3. Trademark use is required to maintain registrations. As mentioned above, foreign applicants may secure U.S. trademark registration without having used an applied-for mark in U.S. commerce prior to registration. At a certain point, however, the foreign registrant must show use of a registered mark in the U.S. in order to maintain its registration.

During the fifth and sixth year of registration, and at the tenth-year anniversary and every ten years thereafter, a trademark registrant must provide evidence of use of the mark, as registered, in the United States for the goods/services listed in the registration.  Failure to show valid use of the registered mark in the U.S. during those periods will result in the cancellation of a registration by the USPTO.  Note that even slight changes to the manner in which the mark is used may render the registration invalid (i.e., using the registered mark APEX as “APEX PLUS”).

Failure to use a registered mark in a manner acceptable to the USPTO may result in application abandonment or registration cancellation.  Furthermore, a mark not used during a consecutive three-year period post registration is vulnerable to cancellation on the basis of non-use.

For more information about acceptable specimens of use, read my blog post here.

4.  “I searched the USPTO trademark database and my name is available because a “competitor” abandoned its trademark registration for the same mark”

Unfortunately, it’s not that simple.  Trademark rights in the U.S. are not

Things are not always what they seem

created based on trademark registration; they are based on actual use.  Therefore, if the owner of the now cancelled trademark registration is still using the once-registered mark, that continued use would trump the “new-comer’s” use and even a “new-comer’s” issued trademark registration.

Don’t get caught in this trademark trap…trust me.

5. “I secured my “Business Name LLC” with the state, so I own the name and trademark”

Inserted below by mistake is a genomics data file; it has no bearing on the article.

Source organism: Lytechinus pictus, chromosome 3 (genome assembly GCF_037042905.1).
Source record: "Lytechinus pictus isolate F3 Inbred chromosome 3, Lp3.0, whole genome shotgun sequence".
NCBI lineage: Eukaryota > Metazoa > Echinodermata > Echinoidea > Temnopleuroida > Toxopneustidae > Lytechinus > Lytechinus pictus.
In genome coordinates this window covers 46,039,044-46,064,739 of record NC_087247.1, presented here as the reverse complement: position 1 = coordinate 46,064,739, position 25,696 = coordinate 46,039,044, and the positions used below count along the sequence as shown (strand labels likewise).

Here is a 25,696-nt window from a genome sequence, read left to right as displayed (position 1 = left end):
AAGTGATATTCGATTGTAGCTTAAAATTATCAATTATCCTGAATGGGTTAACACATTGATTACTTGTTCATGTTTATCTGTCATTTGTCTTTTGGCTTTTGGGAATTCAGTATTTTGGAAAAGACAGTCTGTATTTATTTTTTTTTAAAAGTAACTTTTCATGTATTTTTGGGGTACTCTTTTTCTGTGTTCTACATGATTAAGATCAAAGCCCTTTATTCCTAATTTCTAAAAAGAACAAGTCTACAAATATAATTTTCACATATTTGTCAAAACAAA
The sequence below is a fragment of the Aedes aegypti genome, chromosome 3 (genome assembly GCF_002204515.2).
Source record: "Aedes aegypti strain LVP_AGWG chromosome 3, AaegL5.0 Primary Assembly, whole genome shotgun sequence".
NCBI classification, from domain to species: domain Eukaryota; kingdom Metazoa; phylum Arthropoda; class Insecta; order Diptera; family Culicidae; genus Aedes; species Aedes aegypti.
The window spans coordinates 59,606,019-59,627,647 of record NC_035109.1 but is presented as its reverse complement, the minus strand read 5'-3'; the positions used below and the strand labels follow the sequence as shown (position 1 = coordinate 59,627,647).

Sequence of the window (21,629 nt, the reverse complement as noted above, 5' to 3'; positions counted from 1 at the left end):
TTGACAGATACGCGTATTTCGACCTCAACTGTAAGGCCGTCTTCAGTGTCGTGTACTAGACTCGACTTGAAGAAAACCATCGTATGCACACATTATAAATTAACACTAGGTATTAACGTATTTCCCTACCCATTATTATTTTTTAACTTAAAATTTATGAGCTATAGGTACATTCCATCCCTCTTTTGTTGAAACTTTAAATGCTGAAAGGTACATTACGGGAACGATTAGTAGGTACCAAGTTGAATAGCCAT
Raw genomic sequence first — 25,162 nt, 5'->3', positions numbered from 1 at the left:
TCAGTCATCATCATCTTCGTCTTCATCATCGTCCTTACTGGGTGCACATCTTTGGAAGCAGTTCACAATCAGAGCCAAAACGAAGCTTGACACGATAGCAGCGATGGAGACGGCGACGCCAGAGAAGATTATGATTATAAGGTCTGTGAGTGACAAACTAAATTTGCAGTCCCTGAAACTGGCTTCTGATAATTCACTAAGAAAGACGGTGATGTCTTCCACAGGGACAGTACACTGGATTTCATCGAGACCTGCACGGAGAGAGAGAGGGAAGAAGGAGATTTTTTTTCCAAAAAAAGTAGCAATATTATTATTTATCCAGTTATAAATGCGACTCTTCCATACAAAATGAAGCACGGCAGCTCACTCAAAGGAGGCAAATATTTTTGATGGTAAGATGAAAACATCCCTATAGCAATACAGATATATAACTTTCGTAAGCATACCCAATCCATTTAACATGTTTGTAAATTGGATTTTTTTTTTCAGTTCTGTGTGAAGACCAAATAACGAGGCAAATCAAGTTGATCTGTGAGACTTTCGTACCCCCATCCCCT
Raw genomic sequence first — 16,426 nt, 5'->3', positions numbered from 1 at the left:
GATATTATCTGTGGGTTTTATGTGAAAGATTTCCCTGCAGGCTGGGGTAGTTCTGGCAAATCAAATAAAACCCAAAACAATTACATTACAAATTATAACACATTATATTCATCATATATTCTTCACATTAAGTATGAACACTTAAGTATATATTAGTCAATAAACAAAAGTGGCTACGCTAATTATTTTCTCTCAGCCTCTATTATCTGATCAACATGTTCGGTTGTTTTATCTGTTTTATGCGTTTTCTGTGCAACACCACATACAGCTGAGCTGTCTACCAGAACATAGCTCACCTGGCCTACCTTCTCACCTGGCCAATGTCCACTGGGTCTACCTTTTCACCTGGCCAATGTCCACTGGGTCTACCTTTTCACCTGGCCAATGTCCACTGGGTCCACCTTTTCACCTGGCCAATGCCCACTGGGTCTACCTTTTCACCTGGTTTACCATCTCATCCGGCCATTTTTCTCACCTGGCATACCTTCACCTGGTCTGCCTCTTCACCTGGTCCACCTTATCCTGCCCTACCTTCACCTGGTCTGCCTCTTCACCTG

Although you have successfully registered “Business Name LLC” with state “x” … that does not give you any legal right to use that name and corresponding trademark in consumer-facing marketing and business activities if that name infringes existing third-party business name and/or trademark rights.

States typically review names to ensure that they are “distinguishable on the record” from other registered business names for the purpose of identifying a specific entity from another, not whether the names are “confusingly similar” (a/k/a infringing). 

The only way to know if a selected name is available for use and registration is to conduct initial trademark and business name clearance.

You can read more about trademark clearance here.  

Closing

Intellectual property law (patents, copyrights, trademarks, trade secrets) is filled with traps for the unwary; and in many cases IP attorneys specialize in one of those areas only.  Just as you would hire a heart surgeon for your heart surgery, hire a “trademark attorney” for your trademarks and not “an attorney that does trademarks” because, as I have said before, there is a difference and it could mean the difference between life and death for your brand launch…  

IS THERE A TRADEMARK ATTORNEY” IN THE HOUSE!?

Roger Bora is a former U.S. Trademark Examining Attorney, a partner in a major law firm, the creator of this blog and, most importantly, a husband and a father of an amazing 13-year-old son.

How to Protect Trademarks Internationally: Part Three of a Three-Part Series

How to Protect Trademarks Internationally:

Part Three of a Three-Part Series

If you have not read parts one and/or two, I recommend that you do so here   (Part 1) and here (Part 2) before reading this post.

Part 3: International Trademark Filing Strategies and Critical Post Registration Requirements

Once brand owners have identified their core marks and products, selected the primary countries of interest, identified which of those countries are members of the Madrid Protocol and European Union, as well as any other country pacts for filing strategy, such as Benelux (covering Belgium, Luxembourg and Netherland), African Intellectual Property Organization and African Regional Intellectual Property Organization, with each covering certain African countries, and undertaken proper trademark clearance in the relevant countries, they are ready to formalize their trademark application filing strategy.

As a first step, brand owners should undertake a cost estimate review for the selected countries and marks.  The brand owner is then ready to prioritize the primary countries and marks based upon its annual budget.  As discussed in Post 1, the filing strategy may consist of a one to three year (or more) “rolling” filing strategy depending upon budget and, as discussed in Post 2, you may spread out the filing costs during the six-month priority period provided by the Paris Convention.  

I. International Trademark Filing Strategy – Example

Selected countries of interest:

  • Brazil, Canada, China, Columbia, France, Germany, India, Mexico, Norway, Panama, Poland, Spain, Sweden, Switzerland, U.K., and all of the EU member states if economical